For anyone who's learning a foreign language, and who's doing so by immersion, you know that the route to learning is by no means a straight-forward one. You learn by meandering down long, weird side roads, and what you started looking for is not necessarily what you get. With that in mind, please forgive me a lengthy post. I hope that, like me, you find it full of interesting information, must-know phrases, and, as always, impress-your-friends-and-family trivia.
So, remember when we looked at the phrase 犬猿の仲？At the time, I couldn't find any explanations that rang true enough to satisfy me (nor have I yet; this post will not provide that satisfaction). Why are dogs and monkeys so hostile towards each other? Despite having already posted it up on the site, I kept bringing it up to Japanese people: kokugo-senseis, eikawa-students, taxi drivers, anyone who might know something. And one guy (a taxi driver) told me that he heard that the phrase originated from the rivalry between two important figures in Japanese history: Akechi Mitsuhide and Toyotomi Hideyoshi. According to the taxi driver, Akechi's nickname was 犬 and Hideyoshi's was サル; according to others, 犬猿の仲 predates these two in history, and they were nicknamed BECAUSE of the phrase.
Akechi Mitsuhide is famous for being 三日天下： the three day king. While this qualifies as a yo-ji-juku-go, it's not really used except to refer to him. He was a general under Oda Nobunaga, but because of various political intrigues that involved the murder of Mitsuhide's mother, Mitsuhide betrayed Nobunaga, forcing him to commit seppuku at Honno-ji in 1582.
Oda Nobunaga had been a very famous daimyo, leading campaign after campaign until he had conquered and unified over one third of Japan. He inspired fierce loyalty in many of his followers, namely the aforementioned Toyotomi Hideyoshi and Tokugawa Ieyasu (yes, THE Tokugawa), who raced to avenge Nobunaga's death. Toyotomi was the one to defeat Akechi at the Battle of Yamazaki. Akechi had retained military power for only three days.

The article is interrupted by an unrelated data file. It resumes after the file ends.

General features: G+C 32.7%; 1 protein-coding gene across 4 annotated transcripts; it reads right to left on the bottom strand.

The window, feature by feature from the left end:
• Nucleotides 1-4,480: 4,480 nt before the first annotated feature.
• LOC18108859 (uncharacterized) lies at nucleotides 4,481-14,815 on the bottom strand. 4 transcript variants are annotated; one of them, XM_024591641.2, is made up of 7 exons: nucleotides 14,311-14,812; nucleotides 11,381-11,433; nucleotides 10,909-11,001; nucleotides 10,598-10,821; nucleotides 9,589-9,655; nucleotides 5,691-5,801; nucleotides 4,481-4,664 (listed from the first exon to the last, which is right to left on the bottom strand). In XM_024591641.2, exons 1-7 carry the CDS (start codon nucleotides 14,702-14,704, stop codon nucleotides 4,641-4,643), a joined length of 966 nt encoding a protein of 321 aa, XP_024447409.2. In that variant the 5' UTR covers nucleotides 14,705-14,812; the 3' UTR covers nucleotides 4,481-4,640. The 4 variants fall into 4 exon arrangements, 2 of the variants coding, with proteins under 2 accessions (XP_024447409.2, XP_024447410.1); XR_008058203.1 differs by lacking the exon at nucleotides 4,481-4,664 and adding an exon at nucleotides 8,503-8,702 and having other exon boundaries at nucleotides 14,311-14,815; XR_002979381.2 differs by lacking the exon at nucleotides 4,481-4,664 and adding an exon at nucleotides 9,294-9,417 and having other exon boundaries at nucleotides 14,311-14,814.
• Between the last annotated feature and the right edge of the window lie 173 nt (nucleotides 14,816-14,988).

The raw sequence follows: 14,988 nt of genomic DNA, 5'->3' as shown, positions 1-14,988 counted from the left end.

Toyotomi went on to unify the rest of Japan, but upon his death the nation split into warring factions once more.
Japan only finally unified after Tokugawa Ieyasu won the battle of Sekigahara in 1600, was declared shogun by Emperor Go-Yozei in 1603, and established the Tokugawa shogunate, which essentially ruled Japan for 250 years.
If you're reading this blog, it's safe to assume that you have some interest in things Japanese, and therefore probably knew most of that, or at least have heard the names. What was new to me was the fact that Japanese people have a system of classifying personalities based on these figures. I was told that this is the kind of thing that Japanese learners "really should know."
According to the system, everyone is one of 3 types of people: Oda type, Toyotomi type, or Tokugawa type. You can tell which one you are by how you would relate to birds, specifically, the cuckoo, or ホトトギス.
Oda Type: 鳴くぬなら、殺してしまう.
If the cuckoo doesn't sing, let's kill it.
Toyotomi Type: 鳴くぬなら、鳴かせてみよう。
If the cuckoo doesn't sing, let's MAKE it sing.
Tokugawa Type: 鳴くぬなら、鳴くまで待とう。
If the cuckoo doesn't sing, let's wait until it does.
So the Oda type is brash and aggressive, and acts hastily. It's important to note that the Toyotomi type is not seen as forceful or demanding, but rather as someone who takes on challenges, a problem solver. And the Tokugawa type is patient. Which one are you? If you've made it all the way through this post, you just might be the Tokugawa type...
Post script: 鳴くぬなら、is the way the phrase is said. It's means the same as 鳴かないなら, it's just an archaic form. Don't use it to grammar anything else. Yes, I just used 'grammar' as a verb.